Photo: Ian Muttoo/Flickr
If you were an American looking to relocate to Canada after waking up to find out Donald Trump would be the next US president, where would you move?
Maybe you’d choose a rural retreat, or perhaps you’d decide to call a major urban centre home.
It appears Americans — including some A-list celebrities — are mulling these options and others in the days following Trump’s election win, according to numerous reports. (And then there’s the fact that the Canadian immigration website crashed on election night.)
To counter a dwindling population, The Rural Municipality of Pipestone in Manitoba sells some undeveloped properties in its town of Reston, population 550, for $10 (or a rock-bottom $7.40 in US dollars), and the initiative has caught the attention of Americans, the CBC reports.
The morning after the election, the municipality, located about an hour north of the US border, fielded six calls from Americans looking into taking advantage of the deal — which requires buyers’ to build a home on the lot they purchase — compared to the typical lone daily inquiry, a spokesperson told the CBC.
Homes.com, a popular property listing website spanning the Canadian and US markets, reports that by 11pm on election night, BC had already become the most-searched out of any province or state.
And by 9am the next day, with the election results announced, six Canadian cities cracked the top 25 most searched on the site: Vancouver, BC; Surrey, BC; Toronto, ON; Nelson, BC; Richmond, BC; and White Rock, BC.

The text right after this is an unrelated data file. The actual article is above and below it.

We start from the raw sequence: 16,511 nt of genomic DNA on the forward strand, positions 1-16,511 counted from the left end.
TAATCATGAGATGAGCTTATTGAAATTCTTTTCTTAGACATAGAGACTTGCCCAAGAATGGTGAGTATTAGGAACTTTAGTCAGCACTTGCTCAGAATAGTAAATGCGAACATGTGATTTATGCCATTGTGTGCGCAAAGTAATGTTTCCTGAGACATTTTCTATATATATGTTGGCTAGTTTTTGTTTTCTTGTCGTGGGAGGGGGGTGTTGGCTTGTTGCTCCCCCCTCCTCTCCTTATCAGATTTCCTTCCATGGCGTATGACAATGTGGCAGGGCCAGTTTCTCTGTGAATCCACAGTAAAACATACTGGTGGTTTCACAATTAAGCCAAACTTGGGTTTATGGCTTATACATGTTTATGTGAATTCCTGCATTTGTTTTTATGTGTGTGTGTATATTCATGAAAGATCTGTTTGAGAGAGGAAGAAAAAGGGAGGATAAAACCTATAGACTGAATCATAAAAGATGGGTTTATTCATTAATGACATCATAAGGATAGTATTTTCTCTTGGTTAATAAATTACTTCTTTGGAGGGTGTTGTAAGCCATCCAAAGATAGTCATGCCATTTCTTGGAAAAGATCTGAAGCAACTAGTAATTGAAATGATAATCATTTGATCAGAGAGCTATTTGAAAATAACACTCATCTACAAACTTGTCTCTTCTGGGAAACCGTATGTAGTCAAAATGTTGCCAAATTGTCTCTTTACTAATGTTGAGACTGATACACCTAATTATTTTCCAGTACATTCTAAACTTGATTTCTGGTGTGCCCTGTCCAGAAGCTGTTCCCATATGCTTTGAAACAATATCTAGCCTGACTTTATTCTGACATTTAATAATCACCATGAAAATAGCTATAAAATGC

Homes.com suggests Americans are just kicking the tires for the time being. “This surge of consumer searchers for Canadian properties has not translated into a notable increase in consumers inquiring about these properties,” the website said in a November 9th news release. “At this point, home shoppers appear to just be checking out the Canadian home prices and availability with no clear intention to relocate.”
BuzzBuzzHome search data from that day suggests more serious interest. On November 9th, the number of US users requesting more information on BuzzBuzzHome about specific Canadian new residential developments surged 63 per cent over the average across the previous 60 days.
Meantime, users visiting BuzzBuzzHome via terms including “buying a house in Canada,” “Canadian immigration” and “living in Canada” wind up spending 32 per cent more time on the site during their sessions than the average US visitor.